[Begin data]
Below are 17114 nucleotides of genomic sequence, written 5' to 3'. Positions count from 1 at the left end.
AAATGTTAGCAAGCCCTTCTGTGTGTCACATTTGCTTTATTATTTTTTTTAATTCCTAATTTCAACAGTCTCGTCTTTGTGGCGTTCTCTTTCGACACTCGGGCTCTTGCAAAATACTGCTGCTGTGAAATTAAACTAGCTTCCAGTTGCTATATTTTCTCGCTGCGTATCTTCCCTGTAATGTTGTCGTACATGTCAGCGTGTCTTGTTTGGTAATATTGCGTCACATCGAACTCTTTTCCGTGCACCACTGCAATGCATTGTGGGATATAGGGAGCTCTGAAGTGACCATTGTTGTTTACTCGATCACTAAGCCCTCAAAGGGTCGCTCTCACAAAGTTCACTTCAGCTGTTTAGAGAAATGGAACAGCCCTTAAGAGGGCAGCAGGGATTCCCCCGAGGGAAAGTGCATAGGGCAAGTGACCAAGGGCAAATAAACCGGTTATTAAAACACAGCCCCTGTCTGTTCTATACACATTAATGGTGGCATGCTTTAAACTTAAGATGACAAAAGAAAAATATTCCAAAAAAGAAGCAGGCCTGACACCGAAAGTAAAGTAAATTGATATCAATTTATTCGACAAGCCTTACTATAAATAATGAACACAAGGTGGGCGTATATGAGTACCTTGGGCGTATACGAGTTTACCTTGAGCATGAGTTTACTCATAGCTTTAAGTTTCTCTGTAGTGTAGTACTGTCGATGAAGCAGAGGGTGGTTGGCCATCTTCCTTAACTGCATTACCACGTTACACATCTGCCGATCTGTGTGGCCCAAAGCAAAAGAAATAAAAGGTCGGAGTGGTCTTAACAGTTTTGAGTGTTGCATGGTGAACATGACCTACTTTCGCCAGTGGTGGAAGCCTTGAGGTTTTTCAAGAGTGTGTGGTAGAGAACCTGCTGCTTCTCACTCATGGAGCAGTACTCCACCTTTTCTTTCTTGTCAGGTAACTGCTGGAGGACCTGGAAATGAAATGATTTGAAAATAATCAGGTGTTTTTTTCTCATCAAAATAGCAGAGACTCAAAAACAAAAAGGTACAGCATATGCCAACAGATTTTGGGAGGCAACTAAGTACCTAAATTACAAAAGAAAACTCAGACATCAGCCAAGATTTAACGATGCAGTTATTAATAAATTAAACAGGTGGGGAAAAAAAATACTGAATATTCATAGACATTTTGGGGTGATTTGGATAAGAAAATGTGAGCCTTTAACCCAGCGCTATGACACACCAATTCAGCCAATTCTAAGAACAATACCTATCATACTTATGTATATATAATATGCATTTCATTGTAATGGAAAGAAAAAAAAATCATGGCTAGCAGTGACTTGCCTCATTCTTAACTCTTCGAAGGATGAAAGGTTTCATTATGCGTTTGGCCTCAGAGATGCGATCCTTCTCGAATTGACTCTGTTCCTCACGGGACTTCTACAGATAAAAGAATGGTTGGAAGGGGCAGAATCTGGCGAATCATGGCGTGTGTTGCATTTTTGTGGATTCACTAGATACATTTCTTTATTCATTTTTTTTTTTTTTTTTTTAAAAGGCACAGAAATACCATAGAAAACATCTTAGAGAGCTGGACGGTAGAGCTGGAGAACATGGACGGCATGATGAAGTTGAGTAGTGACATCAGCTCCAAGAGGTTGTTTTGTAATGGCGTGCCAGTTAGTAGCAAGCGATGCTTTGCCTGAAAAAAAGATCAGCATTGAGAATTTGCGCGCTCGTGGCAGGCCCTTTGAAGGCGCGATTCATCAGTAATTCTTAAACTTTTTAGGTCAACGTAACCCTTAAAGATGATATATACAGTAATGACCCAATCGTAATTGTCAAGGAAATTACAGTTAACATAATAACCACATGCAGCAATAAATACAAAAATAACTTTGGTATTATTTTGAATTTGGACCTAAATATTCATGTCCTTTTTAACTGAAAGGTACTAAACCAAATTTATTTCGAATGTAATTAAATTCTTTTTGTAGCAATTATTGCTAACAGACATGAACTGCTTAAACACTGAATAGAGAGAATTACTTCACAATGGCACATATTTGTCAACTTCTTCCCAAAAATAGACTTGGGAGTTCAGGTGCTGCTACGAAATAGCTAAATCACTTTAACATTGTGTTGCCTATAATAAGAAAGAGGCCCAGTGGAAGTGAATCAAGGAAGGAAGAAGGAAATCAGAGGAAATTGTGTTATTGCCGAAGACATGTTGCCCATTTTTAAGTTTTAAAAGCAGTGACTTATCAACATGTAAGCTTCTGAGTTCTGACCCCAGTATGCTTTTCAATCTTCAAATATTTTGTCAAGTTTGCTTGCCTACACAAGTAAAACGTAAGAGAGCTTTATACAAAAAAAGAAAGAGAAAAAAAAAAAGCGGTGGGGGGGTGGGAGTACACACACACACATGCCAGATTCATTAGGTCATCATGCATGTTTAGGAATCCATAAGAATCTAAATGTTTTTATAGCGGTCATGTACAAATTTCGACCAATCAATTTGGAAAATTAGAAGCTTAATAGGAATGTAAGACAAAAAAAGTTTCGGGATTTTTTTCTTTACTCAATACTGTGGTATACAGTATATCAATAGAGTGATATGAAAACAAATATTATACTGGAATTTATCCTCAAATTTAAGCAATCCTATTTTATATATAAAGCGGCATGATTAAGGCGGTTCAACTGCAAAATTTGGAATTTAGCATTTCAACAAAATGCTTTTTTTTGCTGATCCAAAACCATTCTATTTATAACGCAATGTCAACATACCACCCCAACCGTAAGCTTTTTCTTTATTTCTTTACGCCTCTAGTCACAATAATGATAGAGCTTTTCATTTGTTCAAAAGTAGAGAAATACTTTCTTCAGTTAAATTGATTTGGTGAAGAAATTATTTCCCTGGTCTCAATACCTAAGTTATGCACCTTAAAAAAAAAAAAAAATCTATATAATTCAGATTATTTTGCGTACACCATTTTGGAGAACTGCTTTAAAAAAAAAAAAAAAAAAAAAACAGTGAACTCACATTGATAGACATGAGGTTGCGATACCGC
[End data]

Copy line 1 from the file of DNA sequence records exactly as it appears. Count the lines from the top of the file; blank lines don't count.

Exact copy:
Below are 17114 nucleotides of genomic sequence, written 5' to 3'. Positions count from 1 at the left end.